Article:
Rob Gilroy

The Ghostman Cometh

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Do you believe in ghosts? I don’t.

It’s not that I don’t want to believe in them, it’s just that there seem to be a lot of inconsistencies in how they’re portrayed in the media. For a start – why would they only haunt listed buildings? If you were given the chance to experience the afterlife, you’d want to do more than just work for the National Trust. Why do you never hear of ghosts haunting Pound Stretcher?

Also, why would they only contact us through mediums? If you’ve spent the majority of your life trying to get a decent signal out of EE, then you wouldn’t want a middle man standing in the way of a connection to the other side, no matter how good the deal on broadband was.

And while we’re at it, what’s with all the chains? Unless you’re a biker who died during a bondage convention, the chances of being wrapped in metal for the remained of eternity seems highly unlikely.

Yet, while I am sceptical about this whole thing, I’m open to being convinced. That’s why I recently bought tickets to see celebrity psychic medium, Shirley Ghostman. If anyone can convince me that there’s another plane of existence, it’s the man known as the Easy Jet of TV psychics.

If you’re not lucky enough to have caught Shirley’s previous shows – High Spirits­ or La La Land, both on the ironically soon-to-be-deceased BBC3 – then you’re missing out. Shirley takes what we know about spooks and spectres then turns it on its head; like putting Derek Acorah and Sally Morgan in a blender, and almost as satisfying. Whatever you know about Lady Di and her tragic end, Shirley has some home truths for you:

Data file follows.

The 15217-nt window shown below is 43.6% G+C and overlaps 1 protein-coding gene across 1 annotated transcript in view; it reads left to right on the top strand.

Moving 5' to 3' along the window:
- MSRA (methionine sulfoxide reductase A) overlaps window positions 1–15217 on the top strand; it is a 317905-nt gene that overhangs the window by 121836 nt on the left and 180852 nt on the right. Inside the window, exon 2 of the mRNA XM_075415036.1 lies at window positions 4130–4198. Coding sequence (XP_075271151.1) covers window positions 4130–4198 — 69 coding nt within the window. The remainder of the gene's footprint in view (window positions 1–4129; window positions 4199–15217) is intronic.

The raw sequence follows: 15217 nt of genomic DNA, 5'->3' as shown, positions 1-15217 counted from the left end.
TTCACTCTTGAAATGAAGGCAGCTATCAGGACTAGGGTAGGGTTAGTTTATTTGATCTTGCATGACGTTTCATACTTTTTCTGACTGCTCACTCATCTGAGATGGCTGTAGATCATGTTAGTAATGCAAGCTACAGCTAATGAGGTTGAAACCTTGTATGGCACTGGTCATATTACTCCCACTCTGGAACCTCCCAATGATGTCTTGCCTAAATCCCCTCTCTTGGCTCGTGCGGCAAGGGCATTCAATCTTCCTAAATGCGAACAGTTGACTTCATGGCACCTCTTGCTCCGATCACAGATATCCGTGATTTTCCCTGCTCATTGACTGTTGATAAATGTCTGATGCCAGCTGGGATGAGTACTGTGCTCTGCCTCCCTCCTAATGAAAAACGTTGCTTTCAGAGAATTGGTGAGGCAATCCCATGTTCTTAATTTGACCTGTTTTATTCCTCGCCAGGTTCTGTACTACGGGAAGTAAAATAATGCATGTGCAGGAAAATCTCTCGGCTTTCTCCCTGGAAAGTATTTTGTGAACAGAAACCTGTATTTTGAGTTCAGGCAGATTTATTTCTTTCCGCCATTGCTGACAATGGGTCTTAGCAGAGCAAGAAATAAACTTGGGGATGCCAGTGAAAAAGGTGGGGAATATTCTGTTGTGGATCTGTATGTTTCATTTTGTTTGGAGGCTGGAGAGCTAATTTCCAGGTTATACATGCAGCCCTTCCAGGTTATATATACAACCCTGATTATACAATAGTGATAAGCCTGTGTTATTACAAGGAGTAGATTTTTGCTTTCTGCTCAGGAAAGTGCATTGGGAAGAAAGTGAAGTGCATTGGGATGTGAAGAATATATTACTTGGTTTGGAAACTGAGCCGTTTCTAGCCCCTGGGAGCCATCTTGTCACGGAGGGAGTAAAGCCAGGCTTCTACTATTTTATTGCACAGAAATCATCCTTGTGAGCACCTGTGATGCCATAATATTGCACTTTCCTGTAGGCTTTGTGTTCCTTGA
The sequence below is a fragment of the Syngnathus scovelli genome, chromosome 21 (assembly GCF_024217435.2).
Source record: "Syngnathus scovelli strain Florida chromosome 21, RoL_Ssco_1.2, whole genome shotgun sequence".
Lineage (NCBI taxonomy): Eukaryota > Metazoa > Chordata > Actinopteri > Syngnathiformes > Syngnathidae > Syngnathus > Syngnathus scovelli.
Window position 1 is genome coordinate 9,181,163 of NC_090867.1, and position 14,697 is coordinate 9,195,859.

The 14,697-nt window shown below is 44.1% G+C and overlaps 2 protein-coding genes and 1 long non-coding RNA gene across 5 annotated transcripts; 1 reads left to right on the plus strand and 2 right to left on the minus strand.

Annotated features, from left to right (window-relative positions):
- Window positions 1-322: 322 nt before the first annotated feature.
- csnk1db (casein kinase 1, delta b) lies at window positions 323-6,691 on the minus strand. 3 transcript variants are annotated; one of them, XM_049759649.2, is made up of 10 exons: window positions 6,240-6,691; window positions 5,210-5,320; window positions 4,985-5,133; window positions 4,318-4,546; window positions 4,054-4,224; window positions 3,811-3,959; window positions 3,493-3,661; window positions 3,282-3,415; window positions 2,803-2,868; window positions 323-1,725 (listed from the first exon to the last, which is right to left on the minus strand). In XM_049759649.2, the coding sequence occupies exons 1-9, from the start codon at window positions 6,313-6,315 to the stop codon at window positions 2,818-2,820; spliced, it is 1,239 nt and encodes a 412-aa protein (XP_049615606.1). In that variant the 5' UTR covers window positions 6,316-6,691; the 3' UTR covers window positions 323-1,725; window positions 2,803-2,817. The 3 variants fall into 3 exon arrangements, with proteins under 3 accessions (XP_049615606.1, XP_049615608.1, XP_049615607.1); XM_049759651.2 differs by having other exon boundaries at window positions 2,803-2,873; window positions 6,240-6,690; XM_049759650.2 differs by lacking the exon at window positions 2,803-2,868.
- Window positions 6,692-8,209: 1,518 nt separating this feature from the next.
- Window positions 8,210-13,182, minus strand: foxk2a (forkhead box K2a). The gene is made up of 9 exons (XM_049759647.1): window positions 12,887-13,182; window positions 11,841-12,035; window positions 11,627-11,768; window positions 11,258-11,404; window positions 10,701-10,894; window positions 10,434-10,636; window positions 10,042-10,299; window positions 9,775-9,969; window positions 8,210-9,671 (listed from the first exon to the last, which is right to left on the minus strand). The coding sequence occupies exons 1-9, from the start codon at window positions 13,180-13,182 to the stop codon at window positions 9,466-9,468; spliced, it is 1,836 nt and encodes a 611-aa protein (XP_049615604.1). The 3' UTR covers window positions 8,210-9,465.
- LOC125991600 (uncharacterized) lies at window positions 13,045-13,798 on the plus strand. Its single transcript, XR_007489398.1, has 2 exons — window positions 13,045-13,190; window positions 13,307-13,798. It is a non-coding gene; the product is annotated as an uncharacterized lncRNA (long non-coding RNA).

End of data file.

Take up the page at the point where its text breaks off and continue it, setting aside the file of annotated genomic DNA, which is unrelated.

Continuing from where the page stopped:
The brain child of the consistently brilliant Marc Wootton, Shirley Ghostman is a work of magic, managing to be both ridiculously over-the-top and yet utterly believable as psychic hack-for-hire. What’s incredible is the number of people willing to accept it all as truth. Whether it’s casual punters, sceptics who should be able to see past the wall of nonsense, or industry bods who just want to make money out of his ‘skillset’; they all fall for Shirley. You will too.

I’m a big fan of Marc Wootton. In my early character comedy years, I devoured every show he worked on. They all remain cult classics but shows like High Spirits with Shirley Ghostman, My New Best Friend and Cyderdelic are essential viewing. Taking the hidden camera format and creating something bigger and better; he is truly a man without fear.

For the brilliance of similar character acts, Ali G, Borat and Dennis Pennis, the unique nature of Wootton is his decision to take these larger-than-life characters and transplant them into the real world. While that doesn’t seem so unique, it’s the smaller, more intimate moments that really show his commitment to his craft. Anyone who watched as he forced a grown man to walk around his living room signing ‘The Grand Old Duke of York’ for two hours knows what he’s capable of.

Wootton was a massive influence on me and my characters. His ability to hide himself behind an array of characters was – and is – simply stunning. If, like me, you’re the sort of geek who gets off on sketch shows that are mainly performed through monologue, I urge you to seek out Marc Wootton Exposed; his short lived but underappreciated show. The BBC in their wisdom decided not to release a DVD, but it is long overdue. Maybe Shirley can resurrect it?

So, this October he and his spiritual alter ego are hitting the road for an amazing Spooktacular Live On Ice. The only things I’ve ever seen performed on ice were Disney’s Pocahontas and the National Speed Skating Championships 1997 – so this show is in esteemed company. If you love explosive comedy that promises to be both hilarious and near the knuckle, this is the show for you.

And if, like me, you don’t believe in ghosts; have no fear. After seeing Shirley, you’ll never want to step foot in a theatre again.

For tickets to see Shirley Ghostman live, follow the link.